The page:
Ted Cruz has taken to calling California “the big enchilada” of 2016, and he made a seemingly significant nod to the state this week when he picked Carly Fiorina, who was the California Republican Senate nominee in 2010, as his running mate.
But as Fiorina makes her California debut at the state GOP convention this weekend as a part the Cruz-Fiorina ticket, she will arrive in her old stomping grounds with virtually no political infrastructure or network to tap into, according to numerous GOP operatives in the state who both support and oppose Cruz.
That’s largely because after her 2010 lost to Barbara Boxer, the former Hewlett-Packard chief executive quickly dismantled her political machinery, moved across the country to Virginia and didn’t pay off all her debts to vendors and strategists for more than four years, even as she made sure to quickly reimburse herself $1.25 million she had loaned the campaign.
California Republicans say that while Fiorina has remained popular among some grass-roots Republicans and donors in the state — and elevated her profile substantially with her own presidential run this cycle — she is unlikely to offer Cruz any particular home-state edge, other than serving as a second full-time surrogate, just as she will do everywhere else.
“Even when she ran for the Senate, she came out of the business community and did not have a political operation to speak of, beyond the one we built for her,” said Beth Miller, an adviser to Fiorina’s 2010 campaign.
Miller praised Fiorina as a talented and tireless campaigner but wondered what new voters she could bring into Cruz’s fold. “The interesting question is: Isn’t Carly’s base of support a very similar one to the constituency that would support Ted Cruz?” Miller said. “So you have to ask yourself what is it she would bring to California?”
Another veteran of the Fiorina campaign noted that she ran relatively strongly in the Central Valley, the same region where polling has shown Cruz performing best.
One California GOP strategist who worked on Fiorina’s 2010 campaign warned it would be a mistake for the Cruz campaign or national pundits to presume Fiorina can provide the Texas senator a California boost simply because she’s run and lost in the state before.
“I kind of thought to myself: Oh, they are thinking to themselves this is going to help them in California,” the strategist said of the Cruz campaign. “This ain’t going to help them in California.”
“She lost, picked up and left the state, and didn’t pay her bills,” the strategist added.
Cruz is currently laser-focused on Indiana, which votes next Tuesday and which is where he announced Fiorina’s selection. The decision to name Fiorina as a running mate now — in the wake of a spate of losses across the Northeast — was widely seen as an effort to jolt fresh energy into the campaign ahead of Indiana’s crucial election.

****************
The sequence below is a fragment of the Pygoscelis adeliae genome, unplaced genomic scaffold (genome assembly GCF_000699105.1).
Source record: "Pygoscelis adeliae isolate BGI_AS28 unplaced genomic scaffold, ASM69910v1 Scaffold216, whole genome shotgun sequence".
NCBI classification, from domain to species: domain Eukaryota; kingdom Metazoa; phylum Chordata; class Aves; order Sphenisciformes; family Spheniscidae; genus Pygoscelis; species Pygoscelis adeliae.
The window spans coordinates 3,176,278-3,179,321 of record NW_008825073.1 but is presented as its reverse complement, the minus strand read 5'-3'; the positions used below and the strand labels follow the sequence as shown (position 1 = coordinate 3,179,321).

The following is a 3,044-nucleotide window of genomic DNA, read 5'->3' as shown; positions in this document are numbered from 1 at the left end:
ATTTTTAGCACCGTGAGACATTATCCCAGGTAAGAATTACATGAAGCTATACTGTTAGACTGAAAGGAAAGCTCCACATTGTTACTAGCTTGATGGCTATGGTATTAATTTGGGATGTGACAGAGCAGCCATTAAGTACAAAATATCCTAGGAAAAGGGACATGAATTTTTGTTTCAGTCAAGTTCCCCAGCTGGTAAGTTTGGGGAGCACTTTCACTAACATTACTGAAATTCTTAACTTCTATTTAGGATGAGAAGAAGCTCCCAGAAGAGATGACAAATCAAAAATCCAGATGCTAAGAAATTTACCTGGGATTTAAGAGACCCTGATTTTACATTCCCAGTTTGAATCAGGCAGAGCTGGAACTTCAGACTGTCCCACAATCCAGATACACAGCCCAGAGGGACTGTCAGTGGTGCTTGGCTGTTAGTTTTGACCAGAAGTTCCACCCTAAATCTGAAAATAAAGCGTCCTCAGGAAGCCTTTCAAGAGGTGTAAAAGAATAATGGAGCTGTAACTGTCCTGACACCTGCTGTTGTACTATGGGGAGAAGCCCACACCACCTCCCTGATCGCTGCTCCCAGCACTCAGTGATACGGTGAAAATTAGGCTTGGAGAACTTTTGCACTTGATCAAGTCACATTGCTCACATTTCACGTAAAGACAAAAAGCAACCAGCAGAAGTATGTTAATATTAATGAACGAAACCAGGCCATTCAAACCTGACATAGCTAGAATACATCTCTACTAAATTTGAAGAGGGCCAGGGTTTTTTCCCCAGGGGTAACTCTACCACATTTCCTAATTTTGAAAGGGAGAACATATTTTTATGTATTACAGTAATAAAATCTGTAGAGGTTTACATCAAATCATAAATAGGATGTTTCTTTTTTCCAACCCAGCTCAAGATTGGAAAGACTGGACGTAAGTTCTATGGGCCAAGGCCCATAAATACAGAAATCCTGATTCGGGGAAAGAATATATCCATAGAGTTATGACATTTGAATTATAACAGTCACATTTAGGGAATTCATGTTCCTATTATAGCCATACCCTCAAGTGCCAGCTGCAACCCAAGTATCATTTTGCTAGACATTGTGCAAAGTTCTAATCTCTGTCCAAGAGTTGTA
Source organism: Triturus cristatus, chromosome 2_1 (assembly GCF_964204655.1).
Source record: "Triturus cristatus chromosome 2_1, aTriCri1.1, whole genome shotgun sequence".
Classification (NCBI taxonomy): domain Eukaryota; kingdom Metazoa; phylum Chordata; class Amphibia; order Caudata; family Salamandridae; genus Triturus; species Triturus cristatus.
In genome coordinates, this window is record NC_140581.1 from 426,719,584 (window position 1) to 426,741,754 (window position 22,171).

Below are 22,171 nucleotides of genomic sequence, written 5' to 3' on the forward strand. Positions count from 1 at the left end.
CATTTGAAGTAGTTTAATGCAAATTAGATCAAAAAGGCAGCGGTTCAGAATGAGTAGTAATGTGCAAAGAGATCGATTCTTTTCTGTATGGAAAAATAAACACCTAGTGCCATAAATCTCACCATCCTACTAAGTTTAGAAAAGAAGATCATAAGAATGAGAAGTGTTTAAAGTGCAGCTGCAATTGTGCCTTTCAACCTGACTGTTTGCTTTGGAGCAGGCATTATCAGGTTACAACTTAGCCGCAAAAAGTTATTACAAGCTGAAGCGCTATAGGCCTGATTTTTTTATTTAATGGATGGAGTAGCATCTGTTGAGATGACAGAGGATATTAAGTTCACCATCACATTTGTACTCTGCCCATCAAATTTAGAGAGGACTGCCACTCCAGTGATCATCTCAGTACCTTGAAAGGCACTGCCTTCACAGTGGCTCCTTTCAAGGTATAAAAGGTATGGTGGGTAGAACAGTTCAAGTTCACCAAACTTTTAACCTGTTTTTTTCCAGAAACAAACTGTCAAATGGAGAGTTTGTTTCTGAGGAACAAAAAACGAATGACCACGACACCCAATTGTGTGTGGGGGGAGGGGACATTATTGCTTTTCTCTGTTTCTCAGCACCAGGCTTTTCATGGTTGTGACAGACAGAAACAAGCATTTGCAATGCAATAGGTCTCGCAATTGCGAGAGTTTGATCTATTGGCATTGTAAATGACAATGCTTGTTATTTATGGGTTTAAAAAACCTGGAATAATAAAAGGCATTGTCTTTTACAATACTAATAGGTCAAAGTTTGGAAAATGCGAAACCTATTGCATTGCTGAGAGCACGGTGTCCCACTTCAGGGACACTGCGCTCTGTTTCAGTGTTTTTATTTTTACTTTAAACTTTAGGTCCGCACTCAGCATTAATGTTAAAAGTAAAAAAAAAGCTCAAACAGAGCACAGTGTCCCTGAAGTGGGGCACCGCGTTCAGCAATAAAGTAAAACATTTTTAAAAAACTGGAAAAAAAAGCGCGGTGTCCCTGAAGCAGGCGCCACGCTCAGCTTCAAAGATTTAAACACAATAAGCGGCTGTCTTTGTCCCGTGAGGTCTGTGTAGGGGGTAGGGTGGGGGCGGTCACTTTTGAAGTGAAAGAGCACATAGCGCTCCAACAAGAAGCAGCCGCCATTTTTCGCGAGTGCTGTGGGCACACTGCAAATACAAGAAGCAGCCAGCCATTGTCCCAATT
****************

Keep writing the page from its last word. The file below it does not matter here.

Any benefit in California, whose 172 delegates Trump will need to secure the nomination, is seen as secondary at the moment. Talking points about Fiorina distributed by Cruz’s campaign to surrogates, even in California, make no mention of the state and instead focus on her contrasts with Trump.
“It allows us to divide and conquer,” said Cruz communications director Alice Stewart of the advantage of naming a vice president so early.
As for California, Stewart declined to talk about Fiorina’s upcoming campaign schedule but said, “Her connections and contacts, and past in California is going to be a benefit in that state. It always helps to have someone with local ties.”
Fiorina could help open some fundraising doors for Cruz in the state. Charles Munger, one of the GOP’s most generous benefactors, has told associates of his fondness for Fiorina. She also has some ties to Silicon Valley from her time at Hewlett-Packard, though her tenure was tumultuous and she has enemies there, too.
Jeff Corless, who served as Fiorina’s political director in 2010 and now supports Trump, predicted her addition to the ticket would be “a bonus for Ted Cruz. But I don’t think it gives him the kind of victory he hopes.” He said that even without any discernable political infrastructure, Fiorina has a grass-roots following in the state.
“Sometimes they mispronounce her name,” he said, “but they like her.”
In 2010, Fiorina’s campaign spent more than $21 million on her Senate bid, including millions to win a three-way GOP primary. In the fall, Boxer and the Democrats eviscerated her record at Hewlett-Packard, tagging her in millions in ads as an outsourcer who sent tens of thousands of jobs overseas before taking a multimillion-dollar golden parachute for herself.
Wayne Johnson, a GOP strategist in the state, said those ads are almost all forgotten by now. “Whatever negatives there were based on ads, there’s a half life on that,” he said, “They won’t have an impact on this race. They’d have to run the ads all over again.”
Fiorina ended up losing to Boxer by 10 percentage points and more than a million votes. She soon moved to Virginia. Her campaign ended with about $500,000 in unpaid bills, including money owed to the widow of a consultant who passed away during the campaign.
Fiorina didn’t pay the debts off until 2015, as she prepared to launch her own presidential bid.
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